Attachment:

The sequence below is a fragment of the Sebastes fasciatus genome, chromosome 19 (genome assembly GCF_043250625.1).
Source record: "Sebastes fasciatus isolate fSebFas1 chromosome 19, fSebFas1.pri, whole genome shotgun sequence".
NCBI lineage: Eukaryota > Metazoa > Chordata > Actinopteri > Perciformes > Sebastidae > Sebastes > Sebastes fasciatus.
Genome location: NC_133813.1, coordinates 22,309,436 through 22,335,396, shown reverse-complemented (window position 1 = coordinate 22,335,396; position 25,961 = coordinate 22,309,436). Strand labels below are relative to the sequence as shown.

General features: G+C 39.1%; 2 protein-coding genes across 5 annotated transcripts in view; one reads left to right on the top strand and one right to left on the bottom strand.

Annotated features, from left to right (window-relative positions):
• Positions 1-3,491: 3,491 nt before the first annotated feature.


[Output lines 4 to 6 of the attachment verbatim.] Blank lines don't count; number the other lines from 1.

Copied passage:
Genome location: NC_133813.1, coordinates 22,309,436 through 22,335,396, shown reverse-complemented (window position 1 = coordinate 22,335,396; position 25,961 = coordinate 22,309,436). Strand labels below are relative to the sequence as shown.

General features: G+C 39.1%; 2 protein-coding genes across 5 annotated transcripts in view; one reads left to right on the top strand and one right to left on the bottom strand.

Annotated features, from left to right (window-relative positions):